A jury has been selected from the trial of the men charged with murder in the death of Ahmaud Arbery. Only one juror is black

The jury, made up of 11 white members and one black member, was selected on Wednesday evening after a two-and-a-half-week selection process that ended with state prosecutors accusing defense attorneys of disproportionately striking qualified black jurors and basing some of their strikes on race.

The court heard arguments for over two hours on the merits of why the defense hit potential jurors before Judge Timothy Walmsley ultimately dismissed the state’s petition and found there were valid reasons, beyond race, for which jurors were removed.

Of the 16 selected jurors – including the four alternates – there are five men and 11 women, according to the reporter from the pool inside the courtroom.

Wanda Cooper-Jones, Arbery’s mother, said as she left the courthouse on Wednesday she was “shocked” that there was only one black juror.

“I mean, it was devastating,” she said.

Jurors must decide whether Gregory McMichael and his son, Travis McMichael, along with their neighbor William “Roddie” Bryan Jr., are guilty of malicious intent and criminal murder. They pleaded not guilty. The accused also face charges of aggravated assault, forcible confinement and criminal attempt to commit forcible confinement.

Lee Merritt, an attorney for Arbery’s family, wrote on Twitter of the number of potential black jurors who remained, saying in an article: “Only one of the 16 potential jurors is African American.”

Jason Sheffield, an attorney for Travis McMichael, called the selection process “comprehensive” but said he was satisfied with the outcome and felt the selected jurors would be fair.

“We are very happy to have been able to select 16 members of this community now,” Sheffield said as she walked out of the courthouse. “Where this community can now decide on the outstanding issues of this indictment, and we truly believe it will do so fairly and in accordance with what we all understand to be justice.”

The selection process was long

Arbery’s murder sparked national outrage after video of his shooting was made public. The 25-year-old black man was out jogging in Brunswick on February 23, 2020, when he was fatally shot.
The McMichaels said they were carrying out an arrest of Arbery’s citizen, suspected of burglary, and that Travis McMichael shot her with a shotgun in self-defense. Bryan, who recorded the video, hit Arbery with his truck after joining the McMichaels in chasing Arbery, a Georgia Bureau of Investigation agent said.

It was not until video of the shooting surfaced that the men were arrested.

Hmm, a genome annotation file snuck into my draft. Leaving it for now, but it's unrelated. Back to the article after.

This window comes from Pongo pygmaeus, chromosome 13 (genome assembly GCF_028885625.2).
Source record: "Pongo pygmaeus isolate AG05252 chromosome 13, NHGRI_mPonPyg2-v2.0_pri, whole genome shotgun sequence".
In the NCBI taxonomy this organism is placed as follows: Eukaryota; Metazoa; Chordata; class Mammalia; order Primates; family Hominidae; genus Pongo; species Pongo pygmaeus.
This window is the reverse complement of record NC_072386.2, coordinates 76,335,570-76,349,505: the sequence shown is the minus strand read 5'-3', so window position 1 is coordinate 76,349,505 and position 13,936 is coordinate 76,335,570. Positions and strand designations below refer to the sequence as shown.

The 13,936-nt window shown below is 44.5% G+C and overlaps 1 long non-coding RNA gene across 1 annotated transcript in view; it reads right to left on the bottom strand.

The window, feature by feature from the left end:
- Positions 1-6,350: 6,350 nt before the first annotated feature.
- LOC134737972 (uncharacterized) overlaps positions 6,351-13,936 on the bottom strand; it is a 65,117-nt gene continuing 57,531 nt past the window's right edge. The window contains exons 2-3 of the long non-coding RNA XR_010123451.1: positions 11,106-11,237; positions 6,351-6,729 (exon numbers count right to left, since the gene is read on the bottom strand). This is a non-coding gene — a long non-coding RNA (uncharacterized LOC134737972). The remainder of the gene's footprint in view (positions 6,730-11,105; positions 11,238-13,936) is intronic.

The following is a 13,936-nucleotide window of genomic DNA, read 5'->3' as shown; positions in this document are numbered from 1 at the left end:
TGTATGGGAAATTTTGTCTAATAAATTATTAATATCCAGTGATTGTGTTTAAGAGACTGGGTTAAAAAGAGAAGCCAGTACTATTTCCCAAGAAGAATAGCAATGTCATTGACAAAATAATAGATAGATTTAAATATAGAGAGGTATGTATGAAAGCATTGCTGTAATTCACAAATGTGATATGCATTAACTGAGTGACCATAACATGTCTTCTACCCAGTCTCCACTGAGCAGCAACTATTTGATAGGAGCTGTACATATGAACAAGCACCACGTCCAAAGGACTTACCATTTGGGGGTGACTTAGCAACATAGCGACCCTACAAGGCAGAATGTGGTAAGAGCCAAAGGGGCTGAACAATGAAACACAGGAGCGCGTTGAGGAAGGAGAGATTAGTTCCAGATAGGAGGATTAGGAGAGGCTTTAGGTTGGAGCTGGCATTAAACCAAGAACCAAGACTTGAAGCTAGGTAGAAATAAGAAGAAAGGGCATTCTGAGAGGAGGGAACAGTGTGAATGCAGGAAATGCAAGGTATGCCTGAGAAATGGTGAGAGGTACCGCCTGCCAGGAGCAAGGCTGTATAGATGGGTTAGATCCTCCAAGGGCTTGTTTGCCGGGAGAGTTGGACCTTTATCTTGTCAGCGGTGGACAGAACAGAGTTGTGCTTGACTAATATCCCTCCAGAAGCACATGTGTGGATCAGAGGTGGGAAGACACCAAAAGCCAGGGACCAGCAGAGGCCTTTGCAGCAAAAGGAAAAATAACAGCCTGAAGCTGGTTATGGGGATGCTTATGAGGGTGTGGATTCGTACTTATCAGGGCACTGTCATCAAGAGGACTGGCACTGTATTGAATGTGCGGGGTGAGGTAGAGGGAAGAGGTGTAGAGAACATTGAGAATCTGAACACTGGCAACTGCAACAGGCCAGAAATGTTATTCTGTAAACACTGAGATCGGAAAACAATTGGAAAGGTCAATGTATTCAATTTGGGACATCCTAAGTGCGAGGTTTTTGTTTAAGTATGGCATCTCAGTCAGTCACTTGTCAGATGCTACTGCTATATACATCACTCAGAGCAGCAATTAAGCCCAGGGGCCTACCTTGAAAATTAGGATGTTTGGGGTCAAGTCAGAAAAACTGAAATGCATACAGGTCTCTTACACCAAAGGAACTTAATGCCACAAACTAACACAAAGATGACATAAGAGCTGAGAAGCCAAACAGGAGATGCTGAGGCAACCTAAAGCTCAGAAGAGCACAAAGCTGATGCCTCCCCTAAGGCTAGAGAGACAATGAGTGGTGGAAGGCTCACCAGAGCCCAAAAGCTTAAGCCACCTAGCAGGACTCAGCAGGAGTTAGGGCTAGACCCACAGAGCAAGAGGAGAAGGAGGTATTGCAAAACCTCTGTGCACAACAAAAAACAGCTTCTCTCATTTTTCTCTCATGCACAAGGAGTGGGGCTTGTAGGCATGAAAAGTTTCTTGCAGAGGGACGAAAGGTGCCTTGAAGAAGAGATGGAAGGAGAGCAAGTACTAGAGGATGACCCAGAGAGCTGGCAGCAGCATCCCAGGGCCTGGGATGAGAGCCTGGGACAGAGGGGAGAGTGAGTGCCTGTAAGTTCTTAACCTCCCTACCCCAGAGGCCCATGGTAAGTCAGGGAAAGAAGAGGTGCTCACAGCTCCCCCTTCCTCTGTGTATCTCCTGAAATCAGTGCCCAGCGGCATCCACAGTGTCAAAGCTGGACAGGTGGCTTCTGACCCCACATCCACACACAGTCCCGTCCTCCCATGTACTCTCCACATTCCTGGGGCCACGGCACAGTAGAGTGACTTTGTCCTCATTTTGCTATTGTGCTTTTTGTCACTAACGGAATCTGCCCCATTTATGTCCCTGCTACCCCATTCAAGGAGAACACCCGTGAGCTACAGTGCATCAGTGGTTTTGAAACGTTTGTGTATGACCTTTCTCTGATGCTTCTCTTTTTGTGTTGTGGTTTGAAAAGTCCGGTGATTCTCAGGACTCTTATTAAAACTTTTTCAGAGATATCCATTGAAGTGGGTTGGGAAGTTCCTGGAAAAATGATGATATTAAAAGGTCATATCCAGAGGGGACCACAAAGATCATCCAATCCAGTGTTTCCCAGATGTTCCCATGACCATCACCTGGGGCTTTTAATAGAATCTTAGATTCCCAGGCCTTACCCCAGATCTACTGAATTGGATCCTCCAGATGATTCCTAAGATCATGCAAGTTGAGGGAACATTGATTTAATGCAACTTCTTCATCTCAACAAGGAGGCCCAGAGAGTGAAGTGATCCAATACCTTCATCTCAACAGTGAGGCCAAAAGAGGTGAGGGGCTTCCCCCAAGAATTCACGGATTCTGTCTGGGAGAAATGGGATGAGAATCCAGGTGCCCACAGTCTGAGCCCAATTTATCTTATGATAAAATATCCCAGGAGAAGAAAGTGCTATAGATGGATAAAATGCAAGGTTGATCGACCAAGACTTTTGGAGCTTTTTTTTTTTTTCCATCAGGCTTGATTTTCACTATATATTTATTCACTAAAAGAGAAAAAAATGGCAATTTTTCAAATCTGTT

Finding people to sit on the panel that will deliver the verdicts has been a long and difficult process that the judge himself seemed frustrated last month.
Of the 1,000 or so people summoned to the jury’s selection pool, less than half showed up.
No official reason was given for the low turnout, but of those who did come, many said they had already formed strong opinions on the case, knew the defendants, or were afraid to sit down. , highlighting the potential consequences the results of the case could have on the Glynn County community.

“I think it would be naive to think that there might not be any repercussions in the real world,” a woman told the lawyers last month at the start of the selection process.

The jury will be formed just before the opening statements. Judge told jurors to show up on Friday morning at 9 a.m.

Not enough ‘Bubba’ men, defense attorney said

Defense lawyers have previously expressed concern not only over the number of people who did not show up, but also those missing among those who did.

“It would appear that Southern-born white males over the age of 40 without a four-year college degree, sometimes euphemistically referred to as ‘Bubba’ or ‘Joe Six Pack,’ appear to be significantly under-represented,” said defense attorney Kevin Gough. , who represents Bryan, said in court on Friday.

“Without wishing to be stereotypical in any way, I think there is a real question in this case as to whether this demographic is under-represented in this jury pool,” Gough added. “And if it does, then we have a problem with it.”

Sheffield, Travis McMichael’s attorney, referred to demographics again this week, stressing that the low turnout in the jury selection process meant the pool was not “faithfully reflecting the accused in this case, where the accused cannot look across the courtroom and see people who are in the same situation as them.

But a jury should be representative of only race and gender, not socio-economic background, CNN legal analyst Page Pate said. There is usually a diversity of business circles among those summoned, Pate said.

“Jury participation is important, but only to establish the diversity of race and maybe gender, but not any ‘Bubba’ background, whatever it is,” Pate said. “I have represented doctors who have been tried. Now was my jury made up of a group of doctors? Of course not.”

Glynn County, home to more than 85,000 people, is roughly 70% white and 27% black, according to 2019 data from the US Census Bureau.

“Even if there was no ‘Bubbas’, as long as lawyers don’t expel people on the basis of race alone, there really is no problem,” Pate said. “You have no legal right to a rich ‘Bubba’ jury pool.”

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